A quick word on the book itself.  From cover to cover, there is nothing usual about this work.  On the front is only a half-dust jacket, which is strategically placed (and glued into place) to hide the non-naughty naughty-bits of the lady on the cover.  It looks odd, but it stands out.  Inside is even odder, as it contains full-colour pictures of multiple works of art.  But the oddest use of colour, the one I didn’t fully pick up on until page 2 or 3, was that the text is all blue.  When you first notice it, it’s all you notice – but slowly your eyes adjust and it looks like normal black text, until for some reason your mind snaps-to and you recognize it as being blue for a page or two, until you forget and it once again looks like black text.  Leave it to Moore to add such a layer to an already complex work; it was a cheeky decision, but then, so was writing an entire novel about a colour.

In reading this book, I was infinitely grateful to Mme Lesperance for her passion for art, since it gave me the ability to fully appreciate this book as I would an Impressionist painting; as Mme Lesperance taught, you have to take in the picture as a whole, then get up-close to observe the nuances, then step back and take it in as a whole again.  And that’s what reading a Chris Moore book is like – they all benefit from re-readings because the humour never goes stale.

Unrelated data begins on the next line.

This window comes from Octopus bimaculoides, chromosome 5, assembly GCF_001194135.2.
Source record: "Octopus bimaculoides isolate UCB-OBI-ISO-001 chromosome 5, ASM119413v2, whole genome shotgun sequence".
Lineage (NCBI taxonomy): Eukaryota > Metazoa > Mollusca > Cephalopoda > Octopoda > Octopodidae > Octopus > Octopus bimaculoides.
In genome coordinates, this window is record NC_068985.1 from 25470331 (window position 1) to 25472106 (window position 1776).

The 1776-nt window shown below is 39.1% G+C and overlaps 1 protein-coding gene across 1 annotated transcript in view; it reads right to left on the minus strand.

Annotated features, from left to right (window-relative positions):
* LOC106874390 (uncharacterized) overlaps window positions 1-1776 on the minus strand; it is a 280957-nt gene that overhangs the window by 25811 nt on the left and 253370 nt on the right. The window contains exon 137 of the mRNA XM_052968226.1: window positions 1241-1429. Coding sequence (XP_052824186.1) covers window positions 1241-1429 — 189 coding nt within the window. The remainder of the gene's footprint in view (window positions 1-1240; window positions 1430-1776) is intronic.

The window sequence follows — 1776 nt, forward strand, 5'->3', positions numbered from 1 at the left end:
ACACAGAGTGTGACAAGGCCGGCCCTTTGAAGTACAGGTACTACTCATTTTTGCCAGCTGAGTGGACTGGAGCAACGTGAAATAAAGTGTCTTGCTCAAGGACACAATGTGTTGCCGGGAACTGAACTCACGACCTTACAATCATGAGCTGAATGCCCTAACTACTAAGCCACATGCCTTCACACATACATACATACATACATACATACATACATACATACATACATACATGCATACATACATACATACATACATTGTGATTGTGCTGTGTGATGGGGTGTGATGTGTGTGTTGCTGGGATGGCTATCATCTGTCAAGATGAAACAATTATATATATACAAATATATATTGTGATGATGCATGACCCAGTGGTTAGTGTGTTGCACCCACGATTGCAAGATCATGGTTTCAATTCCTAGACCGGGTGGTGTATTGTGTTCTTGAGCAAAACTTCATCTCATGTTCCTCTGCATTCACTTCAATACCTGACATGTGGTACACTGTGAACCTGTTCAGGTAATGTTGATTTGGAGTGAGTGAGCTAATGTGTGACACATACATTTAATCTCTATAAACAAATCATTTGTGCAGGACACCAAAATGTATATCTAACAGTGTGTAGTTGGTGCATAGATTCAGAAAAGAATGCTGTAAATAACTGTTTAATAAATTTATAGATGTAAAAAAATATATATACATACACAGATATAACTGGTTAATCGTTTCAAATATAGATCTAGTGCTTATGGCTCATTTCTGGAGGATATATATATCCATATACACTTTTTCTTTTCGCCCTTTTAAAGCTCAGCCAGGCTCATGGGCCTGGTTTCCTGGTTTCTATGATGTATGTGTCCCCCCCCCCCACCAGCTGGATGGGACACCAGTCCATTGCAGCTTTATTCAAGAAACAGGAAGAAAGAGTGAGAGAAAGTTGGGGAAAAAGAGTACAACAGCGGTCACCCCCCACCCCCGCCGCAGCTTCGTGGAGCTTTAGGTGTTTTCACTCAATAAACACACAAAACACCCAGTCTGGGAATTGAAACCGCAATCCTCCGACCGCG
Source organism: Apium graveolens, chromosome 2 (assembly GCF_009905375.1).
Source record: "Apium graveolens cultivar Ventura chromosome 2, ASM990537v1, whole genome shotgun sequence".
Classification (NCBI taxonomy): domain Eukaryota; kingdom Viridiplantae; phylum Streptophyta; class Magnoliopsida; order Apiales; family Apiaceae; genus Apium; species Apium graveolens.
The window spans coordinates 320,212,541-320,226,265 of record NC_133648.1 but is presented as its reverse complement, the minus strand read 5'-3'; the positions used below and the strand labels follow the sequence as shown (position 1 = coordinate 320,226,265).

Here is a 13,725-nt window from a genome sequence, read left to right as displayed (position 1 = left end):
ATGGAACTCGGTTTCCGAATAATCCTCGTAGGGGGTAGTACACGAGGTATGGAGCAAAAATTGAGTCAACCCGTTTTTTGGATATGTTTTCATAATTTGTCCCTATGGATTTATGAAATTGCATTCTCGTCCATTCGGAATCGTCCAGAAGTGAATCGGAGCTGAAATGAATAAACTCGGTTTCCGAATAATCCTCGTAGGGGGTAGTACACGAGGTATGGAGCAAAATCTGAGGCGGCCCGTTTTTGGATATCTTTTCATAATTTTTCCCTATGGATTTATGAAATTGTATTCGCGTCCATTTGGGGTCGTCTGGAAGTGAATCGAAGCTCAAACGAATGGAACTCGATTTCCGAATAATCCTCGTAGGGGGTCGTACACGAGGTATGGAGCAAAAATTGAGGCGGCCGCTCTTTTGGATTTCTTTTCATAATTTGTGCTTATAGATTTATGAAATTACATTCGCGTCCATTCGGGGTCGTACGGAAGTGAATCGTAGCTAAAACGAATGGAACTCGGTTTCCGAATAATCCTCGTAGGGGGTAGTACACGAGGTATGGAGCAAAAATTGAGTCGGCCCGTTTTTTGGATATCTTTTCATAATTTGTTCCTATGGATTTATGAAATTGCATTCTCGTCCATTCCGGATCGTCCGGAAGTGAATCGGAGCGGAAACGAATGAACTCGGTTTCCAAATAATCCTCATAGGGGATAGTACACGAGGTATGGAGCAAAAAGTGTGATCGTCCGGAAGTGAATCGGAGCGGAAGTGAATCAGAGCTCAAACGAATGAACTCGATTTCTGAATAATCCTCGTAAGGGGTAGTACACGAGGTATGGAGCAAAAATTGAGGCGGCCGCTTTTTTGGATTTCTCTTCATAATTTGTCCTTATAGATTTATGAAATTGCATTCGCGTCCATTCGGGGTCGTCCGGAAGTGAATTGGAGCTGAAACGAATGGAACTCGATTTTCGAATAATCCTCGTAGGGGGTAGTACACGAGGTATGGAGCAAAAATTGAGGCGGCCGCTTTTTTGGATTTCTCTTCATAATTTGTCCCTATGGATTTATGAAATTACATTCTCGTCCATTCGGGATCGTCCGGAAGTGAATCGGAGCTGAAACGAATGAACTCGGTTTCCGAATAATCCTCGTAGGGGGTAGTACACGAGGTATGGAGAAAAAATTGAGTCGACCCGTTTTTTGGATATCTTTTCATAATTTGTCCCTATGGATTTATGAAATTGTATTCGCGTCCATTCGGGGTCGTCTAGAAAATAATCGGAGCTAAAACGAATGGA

The only complaint I have about this work is that it took so long to finish and publish, and it took me a day to read.  Moore needs to do his fans a favour and write more!  This work is a wonderful addition to the Moore cannon, and should be read with the same frequency as his other works (which, in my case, is almost yearly).  Do yourself a favour and, if you’ve never read a book by Moore, go out and do so.  And, if you are familiar with Moore, go out and buy this book!  It’s an amazing story, a fun read, and you’re going to want to re-experience it in the future!  

Thursday, April 5, 2012

A Rose for the Crown, by Anne Easter Smith

Okay, so it’s been a long time since I’ve posted.  Almost unforgivably long.  But it’s been a distracted few weeks.  I was leant Doctor Who on DVD (menh..), Mad Men is back and I’ve been catching up with past seasons (swoon!), and the book I was reading was over 600 pages long.  In essence, there were a lot of distractions while I was trying to get through a big brick of a book.  But I finally got done!  My last read was A Rose for the Crown, by Anne Easter Smith.  This book (and two more of hers) has been sitting on my shelf for a couple of years now.  I wanted to get into a sweeping historical, biographical fiction, and this book did it.